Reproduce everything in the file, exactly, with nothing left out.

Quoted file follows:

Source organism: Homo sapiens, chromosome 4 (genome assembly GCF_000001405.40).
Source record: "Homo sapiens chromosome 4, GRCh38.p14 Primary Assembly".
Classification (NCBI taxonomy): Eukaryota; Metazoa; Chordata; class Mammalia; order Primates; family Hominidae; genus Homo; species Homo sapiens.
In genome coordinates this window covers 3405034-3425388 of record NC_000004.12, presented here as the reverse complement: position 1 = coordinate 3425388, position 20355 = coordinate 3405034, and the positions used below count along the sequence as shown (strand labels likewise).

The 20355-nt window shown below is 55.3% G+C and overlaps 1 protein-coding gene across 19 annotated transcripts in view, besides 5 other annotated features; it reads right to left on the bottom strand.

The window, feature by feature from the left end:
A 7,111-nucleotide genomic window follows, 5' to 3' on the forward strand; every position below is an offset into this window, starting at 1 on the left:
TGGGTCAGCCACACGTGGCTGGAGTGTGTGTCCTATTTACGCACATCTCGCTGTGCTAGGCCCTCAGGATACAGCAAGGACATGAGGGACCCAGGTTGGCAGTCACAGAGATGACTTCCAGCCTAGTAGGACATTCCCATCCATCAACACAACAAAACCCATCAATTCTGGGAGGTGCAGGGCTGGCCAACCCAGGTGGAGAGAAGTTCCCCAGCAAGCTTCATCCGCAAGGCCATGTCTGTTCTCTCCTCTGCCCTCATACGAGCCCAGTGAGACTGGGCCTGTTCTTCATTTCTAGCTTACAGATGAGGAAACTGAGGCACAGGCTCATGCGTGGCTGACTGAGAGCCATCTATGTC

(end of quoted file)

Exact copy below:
Source organism: Homo sapiens, chromosome 4 (genome assembly GCF_000001405.40).
Source record: "Homo sapiens chromosome 4, GRCh38.p14 Primary Assembly".
Classification (NCBI taxonomy): Eukaryota; Metazoa; Chordata; class Mammalia; order Primates; family Hominidae; genus Homo; species Homo sapiens.
In genome coordinates this window covers 3405034-3425388 of record NC_000004.12, presented here as the reverse complement: position 1 = coordinate 3425388, position 20355 = coordinate 3405034, and the positions used below count along the sequence as shown (strand labels likewise).

The 20355-nt window shown below is 55.3% G+C and overlaps 1 protein-coding gene across 19 annotated transcripts in view, besides 5 other annotated features; it reads right to left on the bottom strand.

The window, feature by feature from the left end:
A 7,111-nucleotide genomic window follows, 5' to 3' on the forward strand; every position below is an offset into this window, starting at 1 on the left:
TGGGTCAGCCACACGTGGCTGGAGTGTGTGTCCTATTTACGCACATCTCGCTGTGCTAGGCCCTCAGGATACAGCAAGGACATGAGGGACCCAGGTTGGCAGTCACAGAGATGACTTCCAGCCTAGTAGGACATTCCCATCCATCAACACAACAAAACCCATCAATTCTGGGAGGTGCAGGGCTGGCCAACCCAGGTGGAGAGAAGTTCCCCAGCAAGCTTCATCCGCAAGGCCATGTCTGTTCTCTCCTCTGCCCTCATACGAGCCCAGTGAGACTGGGCCTGTTCTTCATTTCTAGCTTACAGATGAGGAAACTGAGGCACAGGCTCATGCGTGGCTGACTGAGAGCCATCTATGTC